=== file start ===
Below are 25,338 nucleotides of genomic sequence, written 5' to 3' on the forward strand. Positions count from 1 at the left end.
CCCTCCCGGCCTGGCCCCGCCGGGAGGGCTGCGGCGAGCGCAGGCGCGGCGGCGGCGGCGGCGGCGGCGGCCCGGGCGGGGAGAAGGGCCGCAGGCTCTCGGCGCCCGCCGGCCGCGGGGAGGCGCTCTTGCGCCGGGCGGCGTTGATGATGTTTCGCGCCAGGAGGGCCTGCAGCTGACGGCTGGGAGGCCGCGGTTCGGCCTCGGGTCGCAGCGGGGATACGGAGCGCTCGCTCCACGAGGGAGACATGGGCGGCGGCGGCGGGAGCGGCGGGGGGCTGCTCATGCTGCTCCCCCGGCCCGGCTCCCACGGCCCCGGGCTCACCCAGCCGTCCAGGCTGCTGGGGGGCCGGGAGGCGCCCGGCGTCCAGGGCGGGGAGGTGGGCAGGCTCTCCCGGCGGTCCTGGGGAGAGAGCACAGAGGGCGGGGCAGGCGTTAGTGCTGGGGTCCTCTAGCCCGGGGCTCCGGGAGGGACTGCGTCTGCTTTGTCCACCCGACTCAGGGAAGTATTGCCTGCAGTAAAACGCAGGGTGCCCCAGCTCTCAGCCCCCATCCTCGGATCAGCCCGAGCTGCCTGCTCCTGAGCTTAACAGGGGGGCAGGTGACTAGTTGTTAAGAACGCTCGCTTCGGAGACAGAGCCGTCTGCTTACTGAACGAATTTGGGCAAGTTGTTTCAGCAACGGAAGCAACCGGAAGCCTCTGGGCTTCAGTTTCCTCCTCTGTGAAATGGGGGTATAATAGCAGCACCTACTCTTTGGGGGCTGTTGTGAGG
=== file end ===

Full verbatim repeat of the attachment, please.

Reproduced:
Below are 25,338 nucleotides of genomic sequence, written 5' to 3' on the forward strand. Positions count from 1 at the left end.
CCCTCCCGGCCTGGCCCCGCCGGGAGGGCTGCGGCGAGCGCAGGCGCGGCGGCGGCGGCGGCGGCGGCGGCCCGGGCGGGGAGAAGGGCCGCAGGCTCTCGGCGCCCGCCGGCCGCGGGGAGGCGCTCTTGCGCCGGGCGGCGTTGATGATGTTTCGCGCCAGGAGGGCCTGCAGCTGACGGCTGGGAGGCCGCGGTTCGGCCTCGGGTCGCAGCGGGGATACGGAGCGCTCGCTCCACGAGGGAGACATGGGCGGCGGCGGCGGGAGCGGCGGGGGGCTGCTCATGCTGCTCCCCCGGCCCGGCTCCCACGGCCCCGGGCTCACCCAGCCGTCCAGGCTGCTGGGGGGCCGGGAGGCGCCCGGCGTCCAGGGCGGGGAGGTGGGCAGGCTCTCCCGGCGGTCCTGGGGAGAGAGCACAGAGGGCGGGGCAGGCGTTAGTGCTGGGGTCCTCTAGCCCGGGGCTCCGGGAGGGACTGCGTCTGCTTTGTCCACCCGACTCAGGGAAGTATTGCCTGCAGTAAAACGCAGGGTGCCCCAGCTCTCAGCCCCCATCCTCGGATCAGCCCGAGCTGCCTGCTCCTGAGCTTAACAGGGGGGCAGGTGACTAGTTGTTAAGAACGCTCGCTTCGGAGACAGAGCCGTCTGCTTACTGAACGAATTTGGGCAAGTTGTTTCAGCAACGGAAGCAACCGGAAGCCTCTGGGCTTCAGTTTCCTCCTCTGTGAAATGGGGGTATAATAGCAGCACCTACTCTTTGGGGGCTGTTGTGAGG